• GLAD: Gain and Loss Analysis of DNA (GLAD package)
        • Detects chromosomal breakpoints by estimating a piecewise constant function that is based on adaptive weights smoothing ( Hupe et al, Bioinformatics, 2004) .
    • 19. Comparison Scheme
      • Use of simulated data, where the truth is known
      • The noise is controlled (see later slide)
      True breakpoint false predicted breakpoint One segment
    • 20. Breakpoint Detection Accuracy
    • 21. Exercise Part II: Segmentation and breakpoint prediction DNA Microarray Analysis Course, 2007
    • 22. Merging segments
      • Note: that all procedures operate on individual
      • chromosomes, therefore resulting in a large number of
      • segments with mean values close to each other.
      • Additional Challenge: reduce number of segments by
      • merging the ones that are likely to correspond to the same
      • copy number.
      • This will facilitate inference of altered regions.
      DNA Microarray Analysis Course, 2006
    • 23. Merging
      • For estimating actual copy number levels from segmentations
      DNA Microarray Analysis Course, 2006
    • 24. Segmentation and Merging DNA Microarray Analysis Course, 2006
    • 25. ROC Curve: Identification of copy number alterations for varying thresholds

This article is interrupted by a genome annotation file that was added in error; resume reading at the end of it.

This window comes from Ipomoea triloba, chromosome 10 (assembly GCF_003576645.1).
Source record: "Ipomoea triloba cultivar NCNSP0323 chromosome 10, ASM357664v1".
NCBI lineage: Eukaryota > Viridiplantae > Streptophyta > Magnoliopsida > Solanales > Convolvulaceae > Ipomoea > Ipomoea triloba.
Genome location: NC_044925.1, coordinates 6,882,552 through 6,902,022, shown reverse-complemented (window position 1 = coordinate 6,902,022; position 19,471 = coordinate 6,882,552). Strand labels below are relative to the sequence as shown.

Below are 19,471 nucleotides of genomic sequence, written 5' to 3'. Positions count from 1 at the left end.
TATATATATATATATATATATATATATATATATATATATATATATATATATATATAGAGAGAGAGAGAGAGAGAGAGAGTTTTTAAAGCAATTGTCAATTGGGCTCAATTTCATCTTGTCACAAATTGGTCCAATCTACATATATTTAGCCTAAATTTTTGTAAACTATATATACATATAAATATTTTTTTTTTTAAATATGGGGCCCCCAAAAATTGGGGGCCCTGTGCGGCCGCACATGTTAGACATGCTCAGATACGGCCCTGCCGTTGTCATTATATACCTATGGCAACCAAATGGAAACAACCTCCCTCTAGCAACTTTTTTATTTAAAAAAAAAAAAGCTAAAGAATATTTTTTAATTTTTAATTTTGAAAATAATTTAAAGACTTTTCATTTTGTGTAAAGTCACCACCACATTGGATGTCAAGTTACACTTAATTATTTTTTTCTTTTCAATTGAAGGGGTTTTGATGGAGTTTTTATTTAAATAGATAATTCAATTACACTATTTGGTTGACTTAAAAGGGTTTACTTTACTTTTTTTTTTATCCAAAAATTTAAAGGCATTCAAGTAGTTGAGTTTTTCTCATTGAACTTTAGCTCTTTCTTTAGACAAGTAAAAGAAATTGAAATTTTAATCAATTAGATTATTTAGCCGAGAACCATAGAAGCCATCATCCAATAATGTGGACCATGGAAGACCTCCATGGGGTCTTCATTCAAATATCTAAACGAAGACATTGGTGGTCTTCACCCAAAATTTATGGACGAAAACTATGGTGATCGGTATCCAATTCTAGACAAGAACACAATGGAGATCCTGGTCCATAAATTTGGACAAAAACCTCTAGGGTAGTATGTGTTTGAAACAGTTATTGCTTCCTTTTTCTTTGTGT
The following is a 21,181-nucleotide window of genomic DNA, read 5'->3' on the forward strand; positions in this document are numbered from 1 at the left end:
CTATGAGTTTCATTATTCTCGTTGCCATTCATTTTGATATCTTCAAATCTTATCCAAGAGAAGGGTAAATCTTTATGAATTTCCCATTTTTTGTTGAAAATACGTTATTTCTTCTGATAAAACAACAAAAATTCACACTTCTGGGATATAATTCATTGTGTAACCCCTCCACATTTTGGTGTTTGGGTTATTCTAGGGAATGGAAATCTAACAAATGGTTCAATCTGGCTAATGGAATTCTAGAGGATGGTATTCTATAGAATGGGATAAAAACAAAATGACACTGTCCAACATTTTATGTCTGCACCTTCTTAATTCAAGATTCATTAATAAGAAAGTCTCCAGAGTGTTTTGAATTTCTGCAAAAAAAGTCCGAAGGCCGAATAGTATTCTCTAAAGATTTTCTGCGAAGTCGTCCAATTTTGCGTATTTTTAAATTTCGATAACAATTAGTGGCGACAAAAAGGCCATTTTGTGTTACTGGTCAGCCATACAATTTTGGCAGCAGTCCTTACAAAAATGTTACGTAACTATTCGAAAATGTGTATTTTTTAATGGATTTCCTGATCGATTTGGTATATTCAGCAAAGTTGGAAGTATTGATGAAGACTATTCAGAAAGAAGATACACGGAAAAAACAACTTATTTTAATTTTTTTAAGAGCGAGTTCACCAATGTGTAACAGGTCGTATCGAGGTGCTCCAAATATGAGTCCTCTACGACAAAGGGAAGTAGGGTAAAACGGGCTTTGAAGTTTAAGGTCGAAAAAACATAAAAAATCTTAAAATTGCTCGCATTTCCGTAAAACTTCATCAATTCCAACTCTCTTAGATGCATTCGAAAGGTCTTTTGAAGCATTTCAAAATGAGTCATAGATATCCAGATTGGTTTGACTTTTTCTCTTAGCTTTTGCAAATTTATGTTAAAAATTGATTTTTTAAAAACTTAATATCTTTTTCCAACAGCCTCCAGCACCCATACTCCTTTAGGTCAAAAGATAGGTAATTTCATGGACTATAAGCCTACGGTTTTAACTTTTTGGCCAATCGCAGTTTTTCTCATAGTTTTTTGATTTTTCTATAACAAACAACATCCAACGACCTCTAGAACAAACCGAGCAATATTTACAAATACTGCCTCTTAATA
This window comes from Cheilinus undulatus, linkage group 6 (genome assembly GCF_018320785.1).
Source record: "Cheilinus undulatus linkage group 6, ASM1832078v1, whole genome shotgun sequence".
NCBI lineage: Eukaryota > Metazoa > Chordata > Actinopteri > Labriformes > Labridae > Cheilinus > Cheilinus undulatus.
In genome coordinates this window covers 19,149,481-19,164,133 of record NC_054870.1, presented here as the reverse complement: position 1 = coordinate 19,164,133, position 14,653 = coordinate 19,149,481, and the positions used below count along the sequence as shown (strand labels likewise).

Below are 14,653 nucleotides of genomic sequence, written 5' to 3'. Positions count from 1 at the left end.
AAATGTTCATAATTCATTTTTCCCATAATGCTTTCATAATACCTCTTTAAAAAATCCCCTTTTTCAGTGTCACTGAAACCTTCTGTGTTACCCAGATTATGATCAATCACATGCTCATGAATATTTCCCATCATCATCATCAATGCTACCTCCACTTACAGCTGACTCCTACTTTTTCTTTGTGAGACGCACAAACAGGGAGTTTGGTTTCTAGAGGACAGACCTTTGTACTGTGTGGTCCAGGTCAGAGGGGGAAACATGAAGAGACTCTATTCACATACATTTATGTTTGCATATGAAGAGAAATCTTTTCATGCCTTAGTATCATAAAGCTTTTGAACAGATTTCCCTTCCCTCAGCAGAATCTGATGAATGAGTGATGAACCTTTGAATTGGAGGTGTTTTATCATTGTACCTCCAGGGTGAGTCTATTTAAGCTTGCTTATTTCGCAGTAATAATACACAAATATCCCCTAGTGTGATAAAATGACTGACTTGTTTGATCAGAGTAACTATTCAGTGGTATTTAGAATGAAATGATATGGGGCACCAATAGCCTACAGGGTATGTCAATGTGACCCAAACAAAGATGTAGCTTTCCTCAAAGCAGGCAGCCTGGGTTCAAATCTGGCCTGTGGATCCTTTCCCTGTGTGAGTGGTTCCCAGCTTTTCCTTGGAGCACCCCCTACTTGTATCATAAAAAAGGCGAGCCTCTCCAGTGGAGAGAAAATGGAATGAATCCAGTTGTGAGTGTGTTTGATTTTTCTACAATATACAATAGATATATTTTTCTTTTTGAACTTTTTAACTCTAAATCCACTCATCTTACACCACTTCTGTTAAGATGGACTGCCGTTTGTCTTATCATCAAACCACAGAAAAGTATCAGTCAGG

• 26. Exercise Part III: Estimate copy number gain and losses DNA Microarray Analysis Course, 2007
    • 27. Using segmentation for testing (phenotype association studies)
      • Example case:
      • Find clones (or whole segments) that are significantly differing in copy number between two cancer subtypes.
      • Task:
      • Investigate whether incorporating spatial information (segmentation) into testing for differential copy number increases detection power.
      • Data type:
      • Samples with either of 2 different phenotypes (e.g. 2 different cancer subtypes)
      • How:
      • Comparison of sensitivity and specificity using:
        • Original test statistic (no use of spatial information)
        • Segmented T-statistic derived from original log 2 ratios
        • T-statistic computed from segmented log 2 ratios
    • 28. Simulation of Array CGH Data
      • Real biological variation considered:
      • Breast cancer data used as model data
      • Segment length and copy number is taken from the empirical distribution observed in breast cancer data (DNAcopy segmentation).
      • Mixture of cells (sample is not pure)